09 July 2009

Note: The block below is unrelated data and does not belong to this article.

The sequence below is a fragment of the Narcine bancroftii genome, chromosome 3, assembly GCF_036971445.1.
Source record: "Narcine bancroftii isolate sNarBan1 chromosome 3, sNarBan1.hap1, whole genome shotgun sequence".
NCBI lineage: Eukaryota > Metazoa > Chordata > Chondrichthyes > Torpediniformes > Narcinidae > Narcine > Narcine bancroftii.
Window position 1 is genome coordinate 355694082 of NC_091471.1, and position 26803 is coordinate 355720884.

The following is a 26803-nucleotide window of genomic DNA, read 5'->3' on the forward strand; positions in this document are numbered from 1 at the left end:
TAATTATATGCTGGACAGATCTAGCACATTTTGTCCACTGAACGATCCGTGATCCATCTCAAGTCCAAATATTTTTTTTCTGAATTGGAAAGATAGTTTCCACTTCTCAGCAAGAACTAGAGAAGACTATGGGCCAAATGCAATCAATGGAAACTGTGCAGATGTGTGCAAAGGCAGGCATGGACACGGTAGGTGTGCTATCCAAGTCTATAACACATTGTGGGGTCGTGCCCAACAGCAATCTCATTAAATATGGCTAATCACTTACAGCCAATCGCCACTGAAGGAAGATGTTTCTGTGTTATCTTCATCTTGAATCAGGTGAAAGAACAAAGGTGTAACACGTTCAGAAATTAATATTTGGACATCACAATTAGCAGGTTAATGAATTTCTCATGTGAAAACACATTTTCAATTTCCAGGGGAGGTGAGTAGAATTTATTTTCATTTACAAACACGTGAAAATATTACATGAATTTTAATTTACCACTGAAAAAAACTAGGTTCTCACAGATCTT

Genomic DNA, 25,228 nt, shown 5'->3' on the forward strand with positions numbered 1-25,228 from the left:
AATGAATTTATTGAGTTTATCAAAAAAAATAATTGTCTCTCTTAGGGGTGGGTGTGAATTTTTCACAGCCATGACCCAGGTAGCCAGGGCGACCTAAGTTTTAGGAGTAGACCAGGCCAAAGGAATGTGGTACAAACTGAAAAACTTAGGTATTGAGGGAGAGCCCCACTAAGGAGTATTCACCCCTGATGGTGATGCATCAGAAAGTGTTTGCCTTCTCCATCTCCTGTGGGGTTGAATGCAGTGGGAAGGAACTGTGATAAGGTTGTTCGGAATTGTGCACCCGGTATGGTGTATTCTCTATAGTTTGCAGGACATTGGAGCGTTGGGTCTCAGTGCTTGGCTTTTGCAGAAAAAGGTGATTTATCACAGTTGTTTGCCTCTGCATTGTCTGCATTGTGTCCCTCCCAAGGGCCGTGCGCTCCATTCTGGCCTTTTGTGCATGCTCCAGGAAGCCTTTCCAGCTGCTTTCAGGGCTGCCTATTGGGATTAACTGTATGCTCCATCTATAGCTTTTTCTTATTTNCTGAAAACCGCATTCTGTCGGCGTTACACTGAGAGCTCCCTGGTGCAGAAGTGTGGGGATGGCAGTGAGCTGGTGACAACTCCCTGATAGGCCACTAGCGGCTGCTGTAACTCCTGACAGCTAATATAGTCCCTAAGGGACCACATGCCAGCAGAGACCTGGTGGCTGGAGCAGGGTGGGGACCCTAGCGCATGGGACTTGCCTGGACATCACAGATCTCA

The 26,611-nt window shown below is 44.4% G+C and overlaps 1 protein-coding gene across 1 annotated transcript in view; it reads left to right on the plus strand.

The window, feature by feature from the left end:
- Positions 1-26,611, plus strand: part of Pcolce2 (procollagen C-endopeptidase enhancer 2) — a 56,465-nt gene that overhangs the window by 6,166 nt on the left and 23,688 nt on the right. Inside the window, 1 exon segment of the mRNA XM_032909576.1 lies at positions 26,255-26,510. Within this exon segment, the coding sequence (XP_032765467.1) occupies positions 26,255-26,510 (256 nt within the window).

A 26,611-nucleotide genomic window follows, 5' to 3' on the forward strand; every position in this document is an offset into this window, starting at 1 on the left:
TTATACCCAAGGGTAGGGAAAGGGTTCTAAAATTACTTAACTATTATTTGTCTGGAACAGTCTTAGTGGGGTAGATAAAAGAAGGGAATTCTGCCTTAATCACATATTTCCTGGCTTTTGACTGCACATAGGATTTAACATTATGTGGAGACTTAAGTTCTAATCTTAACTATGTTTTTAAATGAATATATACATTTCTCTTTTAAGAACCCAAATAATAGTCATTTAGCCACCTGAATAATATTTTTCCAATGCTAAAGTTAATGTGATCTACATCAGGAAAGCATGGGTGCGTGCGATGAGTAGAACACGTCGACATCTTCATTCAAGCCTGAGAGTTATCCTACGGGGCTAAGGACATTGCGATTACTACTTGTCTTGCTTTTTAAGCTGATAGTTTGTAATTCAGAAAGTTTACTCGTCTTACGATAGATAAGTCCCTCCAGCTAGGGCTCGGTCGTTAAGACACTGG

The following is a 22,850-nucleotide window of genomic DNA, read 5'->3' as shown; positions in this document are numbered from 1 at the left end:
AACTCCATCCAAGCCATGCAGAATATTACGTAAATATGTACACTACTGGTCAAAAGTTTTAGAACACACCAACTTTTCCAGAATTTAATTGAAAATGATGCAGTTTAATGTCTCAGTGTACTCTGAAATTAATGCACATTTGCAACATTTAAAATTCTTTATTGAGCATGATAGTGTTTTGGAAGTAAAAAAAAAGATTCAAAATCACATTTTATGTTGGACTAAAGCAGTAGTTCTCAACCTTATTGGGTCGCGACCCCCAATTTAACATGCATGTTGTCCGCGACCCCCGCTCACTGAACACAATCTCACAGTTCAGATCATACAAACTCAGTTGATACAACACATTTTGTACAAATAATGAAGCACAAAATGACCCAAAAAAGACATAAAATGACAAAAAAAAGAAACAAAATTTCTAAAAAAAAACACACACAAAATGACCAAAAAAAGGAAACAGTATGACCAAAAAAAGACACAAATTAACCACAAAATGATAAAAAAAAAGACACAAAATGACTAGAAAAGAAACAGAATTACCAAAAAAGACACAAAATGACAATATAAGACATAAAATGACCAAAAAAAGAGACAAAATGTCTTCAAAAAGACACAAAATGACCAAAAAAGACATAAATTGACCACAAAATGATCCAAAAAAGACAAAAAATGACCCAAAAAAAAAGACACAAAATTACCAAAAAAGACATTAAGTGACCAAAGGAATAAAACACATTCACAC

The invention: A large-capacity, permanent magnetic storage device built into most personal computers. The people behind the invention: Alan Shugart (1930- ), an engineer who first developed the floppy disk Philip D. Estridge (1938?-1985), the director of IBM’s product development facility Thomas J. Watson, Jr. (1914-1993), the chief executive officer of IBM The Personal Oddity When the International Business Machines (IBM) Corporation introduced its first microcomputer, called simply the IBM PC (for “personal computer”), the occasion was less a dramatic invention than the confirmation of a trend begun some years before. A number of companies had introduced microcomputers before IBM; one of the best known at that time was Apple Corporation’s Apple II, for which software for business and scientific use was quickly developed. Nevertheless, the microcomputer was quite expensive and was often looked upon as an oddity, not as a useful tool. Under the leadership of Thomas J. Watson, Jr., IBM, which had previously focused on giant mainframe computers, decided to develop the PC. A design team headed by Philip D. Estridge was assembled in Boca Raton, Florida, and it quickly developed its first, pacesetting product. It is an irony of history that IBM anticipated selling only one hundred thousand or so of these machines, mostly to scientists and technically inclined hobbyists. Instead, IBM’s product sold exceedingly well, and its design parameters, as well as its operating system, became standards. The earliest microcomputers used a cassette recorder as a means of mass storage; a floppy disk drive capable of storing approximately 160 kilobytes of data was initially offered only as an option. While home hobbyists were accustomed to using a cassette recorder for storage purposes, such a system was far too slow and awkward for use in business and science. As a result, virtually every IBM PC sold was equipped with at least one 5.25-inch floppy disk drive. Memory Requirements All computers require memory of two sorts in order to carry out their tasks. One type of memory is main memory, or random access memory (RAM), which is used by the computer’s central processor to store data it is using while operating. The type of memory used for this function is built typically of silicon-based integrated circuits that have the advantage of speed (to allow the processor to fetch or store the data quickly), but the disadvantage of possibly losing or “forgetting” data when the electric current is turned off. Further, such memory generally is relatively expensive. To reduce costs, another type of memory—long-term storage memory, known also as “mass storage”—was developed. Mass storage devices include magnetic media (tape or disk drives) and optical media (such as the compact disc, read-only memory, or CDROM). While the speed with which data may be retrieved from or stored in such devices is rather slow compared to the central processor’s speed, a disk drive—the most common form of mass storage used in PCs—can store relatively large amounts of data quite inexpensively. Early floppy disk drives (so called because the magnetically treated material on which data are recorded is made of a very flexible plastic) held 160 kilobytes of data using only one side of the magnetically coated disk (about eighty pages of normal, doublespaced, typewritten information). Later developments increased storage capacities to 360 kilobytes by using both sides of the disk and later, with increasing technological ability, 1.44 megabytes (millions of bytes). In contrast, mainframe computers, which are typically connected to large and expensive tape drive storage systems, could store gigabytes (millions of megabytes) of information. While such capacities seem large, the needs of business and scientific users soon outstripped available space. Since even the mailing list of a small business or a scientist’s mathematical model of a chemical reaction easily could require greater storage potential than early PCs allowed, the need arose for a mass storage device that could accommodate very large files of data. The answer was the hard disk drive, also known as a “fixed disk drive,” reflecting the fact that the disk itself is not only rigid but also permanently installed inside the machine. In 1955, IBM had envisioned the notion of a fixed, hard magnetic disk as a means of storing computer data, and, under the direction of Alan Shugart in the 1960’s, the floppy disk was developed as well. As the engineers of IBM’s facility in Boca Raton refined the idea of the original PC to design the new IBM PC XT, it became clear that chief among the needs of users was the availability of large-capability storage devices. The decision was made to add a 10-megabyte hard disk drive to the PC. On March 8, 1983, less than two years after the introduction of its first PC, IBM introduced the PC XT. Like the original, it was an evolutionary design, not a revolutionary one. The inclusion of a hard disk drive, however, signaled that mass storage devices in personal computers had arrived. Consequences Above all else, any computer provides a means for storing, ordering, analyzing, and presenting information. If the personal computer is to become the information appliance some have suggested it will be, the ability to manipulate very large amounts of data will be of paramount concern. Hard disk technology was greeted enthusiastically in the marketplace, and the demand for hard drives has seen their numbers increase as their quality increases and their prices drop. It is easy to understand one reason for such eager acceptance: convenience. Floppy-bound computer users find themselves frequently changing (or “swapping”) their disks in order to allow programs to find the data they need. Moreover, there is a limit to how much data a single floppy disk can hold. The advantage of a hard drive is that it allows users to keep seemingly unlimited amounts of data and programs stored in their machines and readily available. Also, hard disk drives are capable of finding files and transferring their contents to the processor much more quickly than a floppy drive. A user may thus create exceedingly large files, keep them on hand at all times, and manipulate data more quickly than with a floppy. Finally, while a hard drive is a slow substitute for main memory, it allows users to enjoy the benefits of larger memories at significantly lower cost. The introduction of the PC XT with its 10-megabyte hard drive was a milestone in the development of the PC. Over the next two decades, the size of computer hard drives increased dramatically. By 2001, few personal computers were sold with hard drives with less than three gigabytes of storage capacity, and hard drives with more than thirty gigabytes were becoming the standard. Indeed, for less money than a PC XT cost in the mid-1980’s, one could buy a fully equipped computer with a hard drive holding sixty gigabytes—a storage capacity equivalent to six thousand 10-megabyte hard drives.